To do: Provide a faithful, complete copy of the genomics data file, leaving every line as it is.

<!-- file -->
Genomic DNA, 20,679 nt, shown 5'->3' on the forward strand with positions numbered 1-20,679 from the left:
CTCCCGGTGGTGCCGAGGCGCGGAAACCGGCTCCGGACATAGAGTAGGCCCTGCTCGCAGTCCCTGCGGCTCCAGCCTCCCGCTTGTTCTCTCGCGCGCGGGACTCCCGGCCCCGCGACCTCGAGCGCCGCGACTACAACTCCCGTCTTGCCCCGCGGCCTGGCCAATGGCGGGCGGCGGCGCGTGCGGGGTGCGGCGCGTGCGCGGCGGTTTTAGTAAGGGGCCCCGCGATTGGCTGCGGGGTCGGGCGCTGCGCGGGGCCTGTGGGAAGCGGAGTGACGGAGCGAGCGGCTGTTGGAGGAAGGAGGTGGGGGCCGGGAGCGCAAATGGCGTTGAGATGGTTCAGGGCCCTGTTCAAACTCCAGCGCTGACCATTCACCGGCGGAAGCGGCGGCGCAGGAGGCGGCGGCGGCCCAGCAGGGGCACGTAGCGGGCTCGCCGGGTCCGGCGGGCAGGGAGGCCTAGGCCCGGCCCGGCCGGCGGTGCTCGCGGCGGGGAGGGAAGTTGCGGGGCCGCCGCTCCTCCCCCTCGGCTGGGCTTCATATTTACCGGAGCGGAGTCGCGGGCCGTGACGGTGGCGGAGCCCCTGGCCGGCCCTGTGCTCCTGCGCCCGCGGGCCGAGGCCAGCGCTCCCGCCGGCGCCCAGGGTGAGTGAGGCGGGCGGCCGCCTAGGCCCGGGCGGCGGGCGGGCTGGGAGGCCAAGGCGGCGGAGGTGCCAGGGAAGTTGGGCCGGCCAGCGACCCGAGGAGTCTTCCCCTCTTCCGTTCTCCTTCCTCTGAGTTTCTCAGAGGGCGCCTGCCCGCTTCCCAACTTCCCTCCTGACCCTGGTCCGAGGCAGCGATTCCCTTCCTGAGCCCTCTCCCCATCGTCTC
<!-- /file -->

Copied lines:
Genomic DNA, 20,679 nt, shown 5'->3' on the forward strand with positions numbered 1-20,679 from the left:
CTCCCGGTGGTGCCGAGGCGCGGAAACCGGCTCCGGACATAGAGTAGGCCCTGCTCGCAGTCCCTGCGGCTCCAGCCTCCCGCTTGTTCTCTCGCGCGCGGGACTCCCGGCCCCGCGACCTCGAGCGCCGCGACTACAACTCCCGTCTTGCCCCGCGGCCTGGCCAATGGCGGGCGGCGGCGCGTGCGGGGTGCGGCGCGTGCGCGGCGGTTTTAGTAAGGGGCCCCGCGATTGGCTGCGGGGTCGGGCGCTGCGCGGGGCCTGTGGGAAGCGGAGTGACGGAGCGAGCGGCTGTTGGAGGAAGGAGGTGGGGGCCGGGAGCGCAAATGGCGTTGAGATGGTTCAGGGCCCTGTTCAAACTCCAGCGCTGACCATTCACCGGCGGAAGCGGCGGCGCAGGAGGCGGCGGCGGCCCAGCAGGGGCACGTAGCGGGCTCGCCGGGTCCGGCGGGCAGGGAGGCCTAGGCCCGGCCCGGCCGGCGGTGCTCGCGGCGGGGAGGGAAGTTGCGGGGCCGCCGCTCCTCCCCCTCGGCTGGGCTTCATATTTACCGGAGCGGAGTCGCGGGCCGTGACGGTGGCGGAGCCCCTGGCCGGCCCTGTGCTCCTGCGCCCGCGGGCCGAGGCCAGCGCTCCCGCCGGCGCCCAGGGTGAGTGAGGCGGGCGGCCGCCTAGGCCCGGGCGGCGGGCGGGCTGGGAGGCCAAGGCGGCGGAGGTGCCAGGGAAGTTGGGCCGGCCAGCGACCCGAGGAGTCTTCCCCTCTTCCGTTCTCCTTCCTCTGAGTTTCTCAGAGGGCGCCTGCCCGCTTCCCAACTTCCCTCCTGACCCTGGTCCGAGGCAGCGATTCCCTTCCTGAGCCCTCTCCCCATCGTCTC